KOOTENAI COUNTY, Idaho — Army Sgt. 1st Class Brian Sharp thanked the North Idaho community members who came out to support him and his family Friday.

Their statement read:  

"To the people of North Idaho, Thank you. My family and I are truly humbled by your unwavering support and patriotism. Your display of community has lifted the spirits of my family and the families of the fallen. I would have never asked for such an event, but I’ve come to find peace in that this event wasn’t just for me or my family, rather it was for all of our operators still fighting evil worldwide. It is absolutely remarkable to come home and see the streets lined with passion, hope, faith, and most importantly - family. Your patience as you waited, standing in the rain, is something I can only believe family would do. Our hearts will forever have a spot reserved for all of you. Please let us all continue to bond through yet extended hardship as one of yours, Sergeant First Class Dustin B. Ard of Idaho Falls, has paid the ultimate sacrifice in Afghanistan just two days ago. As a fellow Special Forces soldier and Green Beret, I can personally attest that Dustin will not be forgotten. Thank you Idaho, for all that you’ve done and everything that words can’t express. I am not one to ask for help, but if you are seeking a way to help our gold star families and families of the wounded, the Special Forces Foundation is the place to start. Again, thank you for celebrating life, liberty, and freedom" 

Dozens of community members lined up to give a hero's welcome on Friday to a veteran who was wounded in Afghanistan this year. 

Deputies with the Kootenai County Sheriff's Office provided an escort for Army Sgt. 1st Class Brian Sharp from Stateline to Highway 95, then north to Lancaster Road at 11 a.m. on Friday. 

The sheriff's office has also reached out to Idaho State Police and other law enforcement agencies that may want to help.

Sharp is the cousin-in-law of KCSO Sgt. Erik Hedlund, who says Sharp is coming to visit family in North Idaho now that he has recovered enough to travel.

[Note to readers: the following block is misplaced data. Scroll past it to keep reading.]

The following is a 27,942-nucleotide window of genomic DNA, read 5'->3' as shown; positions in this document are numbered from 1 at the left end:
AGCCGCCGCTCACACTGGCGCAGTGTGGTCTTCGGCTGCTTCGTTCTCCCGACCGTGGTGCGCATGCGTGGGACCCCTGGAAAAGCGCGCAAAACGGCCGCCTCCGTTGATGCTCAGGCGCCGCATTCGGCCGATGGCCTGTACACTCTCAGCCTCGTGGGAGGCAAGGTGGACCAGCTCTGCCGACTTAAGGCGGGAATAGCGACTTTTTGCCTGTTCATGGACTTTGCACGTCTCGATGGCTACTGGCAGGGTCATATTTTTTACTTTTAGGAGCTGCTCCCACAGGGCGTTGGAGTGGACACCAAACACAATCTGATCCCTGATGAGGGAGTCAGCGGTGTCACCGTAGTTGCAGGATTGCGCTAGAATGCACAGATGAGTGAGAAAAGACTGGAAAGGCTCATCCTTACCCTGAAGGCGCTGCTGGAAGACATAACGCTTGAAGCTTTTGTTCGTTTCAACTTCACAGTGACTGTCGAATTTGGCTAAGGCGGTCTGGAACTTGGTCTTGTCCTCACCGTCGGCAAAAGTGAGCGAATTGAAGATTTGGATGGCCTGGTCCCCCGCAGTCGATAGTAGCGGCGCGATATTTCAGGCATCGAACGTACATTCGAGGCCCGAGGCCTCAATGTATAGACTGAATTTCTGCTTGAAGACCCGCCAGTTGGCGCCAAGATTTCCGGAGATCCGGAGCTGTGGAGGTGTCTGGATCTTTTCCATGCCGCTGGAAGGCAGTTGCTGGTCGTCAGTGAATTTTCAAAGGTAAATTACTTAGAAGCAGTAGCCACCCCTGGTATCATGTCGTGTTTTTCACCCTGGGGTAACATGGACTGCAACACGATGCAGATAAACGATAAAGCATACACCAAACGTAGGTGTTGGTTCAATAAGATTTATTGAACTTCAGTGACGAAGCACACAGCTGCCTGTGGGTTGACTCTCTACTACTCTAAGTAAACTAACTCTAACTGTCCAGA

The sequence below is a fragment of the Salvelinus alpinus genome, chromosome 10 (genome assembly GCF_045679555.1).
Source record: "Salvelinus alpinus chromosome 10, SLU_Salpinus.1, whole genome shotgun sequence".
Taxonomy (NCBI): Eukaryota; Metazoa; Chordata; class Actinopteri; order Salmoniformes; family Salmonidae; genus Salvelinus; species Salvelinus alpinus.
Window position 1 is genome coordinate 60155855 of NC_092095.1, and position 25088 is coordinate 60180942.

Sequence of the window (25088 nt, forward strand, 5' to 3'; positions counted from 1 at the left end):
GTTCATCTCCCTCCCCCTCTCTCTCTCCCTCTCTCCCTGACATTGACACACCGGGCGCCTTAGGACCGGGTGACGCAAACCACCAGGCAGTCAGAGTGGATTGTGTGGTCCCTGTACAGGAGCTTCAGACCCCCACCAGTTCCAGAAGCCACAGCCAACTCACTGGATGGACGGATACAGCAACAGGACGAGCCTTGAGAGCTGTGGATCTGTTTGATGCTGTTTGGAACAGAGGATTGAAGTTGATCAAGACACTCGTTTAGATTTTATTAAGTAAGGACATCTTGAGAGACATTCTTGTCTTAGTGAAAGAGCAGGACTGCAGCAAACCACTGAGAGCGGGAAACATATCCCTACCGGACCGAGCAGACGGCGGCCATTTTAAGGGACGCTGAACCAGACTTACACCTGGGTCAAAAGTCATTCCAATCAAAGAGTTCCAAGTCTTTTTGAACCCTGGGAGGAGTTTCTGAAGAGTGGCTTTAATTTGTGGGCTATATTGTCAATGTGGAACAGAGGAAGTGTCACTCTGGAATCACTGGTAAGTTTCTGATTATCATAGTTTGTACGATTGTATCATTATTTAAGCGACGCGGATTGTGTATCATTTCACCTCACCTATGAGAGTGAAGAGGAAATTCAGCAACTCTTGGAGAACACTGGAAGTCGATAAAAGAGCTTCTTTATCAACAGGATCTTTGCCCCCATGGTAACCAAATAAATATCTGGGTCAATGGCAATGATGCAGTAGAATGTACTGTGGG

Sgt. Sharp and his fellow Green Berets were on a mission in Afghanistan earlier this year when they were ambushed by their own Afghan support team, Hedlund said.

Two soldiers were killed in the battle. Sharp was shot multiple times in the pelvis and abdomen, and almost died in the field. He was awarded a Purple Heart for his sacrifices.

After Sharp was stabilized, he returned to the United States and has been recovering in the hospital, just recently regaining the ability to walk, Hedlund said. At the same time, his one-year-old daughter, Audrey, was also learning to walk for the first time.

Army Sgt. 1st Class Brian Sharp
Army Sgt. 1st Class Brian Sharp and holds his daughter, Audrey, while recovering in the hospital
Courtesy
Brian Sharp
Army Sgt. 1st Class Brian Sharp with his wife, Amy, and daughter Audrey
Courtesy

During his recovery, however, two more Green Berets from his team were killed and, in a more recent mission, his mentor Sgt. Major James "Ryan" Sartor was killed in battle. 

RELATED: Green Berets killed in combat in Afghanistan identified

Hedlund said Sartor saved Sharp's life multiple times and was close with his wife, Amy. 

"As you might imagine, my cousin Brian is struggling right now, not only with the physical pain of not being there for his brothers as they gave the ultimate sacrifice in battle," Hedlund wrote. 

Dozens of people lined the streets beside Highway 95 on Friday morning for Sharp's law enforcement escort. A local Walgreens in the area even changed its reader board to say, "Welcome home Sgt. 1st Class Brian Sharp." 

CDA Walgreens welcomes wounded combat veteran
Taylor Viydo

Hedlund said Sharp is from Montana, but his wife was born and raised in Coeur d'Alene and also lived in Spokane. The two were married in a private ceremony overseas but had a wedding reception with family in Hayden.

The family's ties to the community include Amy's grandma in Spokane Valley, several cousins, aunts, uncles, nieces and nephews in and around North Idaho, Hedlund said. 

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